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How fast does light travel when I turn on my lamp?

  1. Apr 27, 2014 #1
    Today I was sitting at my desk where I volunteer and it was kind of slow so I started messing with my desk lamp. I wondered how fast light travels from the bulb to the desk surface, but I didn't know.

    What I want to know is about how fast does the light travel to hit the desk when the light bulb from the lamp is about 12 inches above the desk?

    How fast does it take for my eyes to see that light?

    And there was even a sort of small rainbow in the circumference of the light, where light meets shadow, why is that?

    Also, I blocked the bulb with my hand and I would seperate and close my fingers really fast a couple of times (well I guess not that fast, but as quick as I could), how fast does light take to reach the desk then?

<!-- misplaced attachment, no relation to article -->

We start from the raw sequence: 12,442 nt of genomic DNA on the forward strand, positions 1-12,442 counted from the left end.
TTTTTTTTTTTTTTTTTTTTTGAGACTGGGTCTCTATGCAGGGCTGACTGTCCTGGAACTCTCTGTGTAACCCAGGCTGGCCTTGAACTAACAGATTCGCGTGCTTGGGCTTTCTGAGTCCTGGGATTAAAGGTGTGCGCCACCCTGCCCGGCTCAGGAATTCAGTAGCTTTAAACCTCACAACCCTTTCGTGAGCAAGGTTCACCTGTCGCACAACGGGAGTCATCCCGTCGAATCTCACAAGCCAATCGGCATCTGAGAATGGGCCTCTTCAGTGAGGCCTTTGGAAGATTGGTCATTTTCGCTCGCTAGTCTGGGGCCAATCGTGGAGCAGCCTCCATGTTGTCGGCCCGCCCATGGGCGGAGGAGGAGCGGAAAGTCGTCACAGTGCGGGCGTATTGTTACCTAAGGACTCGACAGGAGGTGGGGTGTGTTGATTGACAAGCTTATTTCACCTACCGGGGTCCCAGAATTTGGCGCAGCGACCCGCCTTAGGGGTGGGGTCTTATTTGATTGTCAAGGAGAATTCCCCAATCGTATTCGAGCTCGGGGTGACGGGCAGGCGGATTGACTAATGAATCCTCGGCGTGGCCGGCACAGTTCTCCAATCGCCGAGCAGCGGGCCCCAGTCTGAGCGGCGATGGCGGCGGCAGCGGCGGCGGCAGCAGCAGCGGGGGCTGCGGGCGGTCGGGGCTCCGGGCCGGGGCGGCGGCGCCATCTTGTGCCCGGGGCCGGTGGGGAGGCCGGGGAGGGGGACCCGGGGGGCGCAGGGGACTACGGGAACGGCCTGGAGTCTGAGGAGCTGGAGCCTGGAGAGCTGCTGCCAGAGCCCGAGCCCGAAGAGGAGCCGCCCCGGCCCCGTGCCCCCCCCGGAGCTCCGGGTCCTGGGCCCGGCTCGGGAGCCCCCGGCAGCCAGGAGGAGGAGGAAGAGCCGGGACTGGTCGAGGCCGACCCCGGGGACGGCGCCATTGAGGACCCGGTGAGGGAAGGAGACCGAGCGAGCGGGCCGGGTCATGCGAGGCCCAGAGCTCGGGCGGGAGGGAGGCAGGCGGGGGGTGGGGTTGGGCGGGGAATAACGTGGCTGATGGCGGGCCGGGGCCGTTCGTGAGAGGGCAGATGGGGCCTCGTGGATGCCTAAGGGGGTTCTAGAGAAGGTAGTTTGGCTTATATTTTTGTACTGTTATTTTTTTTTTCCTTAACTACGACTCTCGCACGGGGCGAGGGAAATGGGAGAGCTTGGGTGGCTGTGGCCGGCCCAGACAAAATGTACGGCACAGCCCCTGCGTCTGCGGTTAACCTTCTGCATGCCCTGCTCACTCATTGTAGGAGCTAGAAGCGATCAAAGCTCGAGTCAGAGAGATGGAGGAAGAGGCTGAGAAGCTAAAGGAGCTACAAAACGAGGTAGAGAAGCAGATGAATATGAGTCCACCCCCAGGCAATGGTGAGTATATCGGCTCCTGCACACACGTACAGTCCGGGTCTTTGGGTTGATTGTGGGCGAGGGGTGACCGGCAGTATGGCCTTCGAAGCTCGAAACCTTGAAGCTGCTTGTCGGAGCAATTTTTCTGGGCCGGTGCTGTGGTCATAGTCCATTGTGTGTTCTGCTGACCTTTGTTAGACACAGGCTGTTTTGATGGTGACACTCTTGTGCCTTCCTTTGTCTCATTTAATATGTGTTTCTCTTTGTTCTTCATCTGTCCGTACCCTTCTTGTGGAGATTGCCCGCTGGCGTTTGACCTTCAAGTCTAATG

I know these are weird questions but I'm curious to know! :confused:
    Last edited: Apr 27, 2014
  2. jcsd
  3. Apr 27, 2014 #2
    honestly, you couldn't google the speed of light?


    [itex]c\ =\ 2.99792458\ \times\ 10^{8}\ m\ s^{-1}[/itex]. By the way the rainbow is due to refraction, think of a prism. It would take longer for your brain to register the light that hits your eyes than it would for the light to reach your eyes from the lamp. Also your eyes can only register changes at a limited frequency. If I recall its approx 60 hrzt. Your TV takes advantage of this when it changes the image
  4. Apr 27, 2014 #3


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    Plug the speed of light and the distance(in metres) into the equation for speed: V=dt, and after a bit of elementary algebra you'll get almost exactly 1 nanosecond.

    To visualise how short a period of time that is, if your body were to live as many nanoseconds as your life expectancy is in seconds, and assuming you're about 20 now, you'd die in less than two seconds, three if you are to live past 100.

    Incidentally, 3 nanoseconds is about as much as one cycle of modern commercial processors(i.e., a 3GHz processor), which should help you appreciate how fast these things are.
  5. Apr 27, 2014 #4


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    More precisely, one nano second is ##\frac{1}{1000000000}##(One billionth) of a second! Which means during one second, there are 1000000000 nanoseconds.So imagine how fast 1 nanoseconds would pass.
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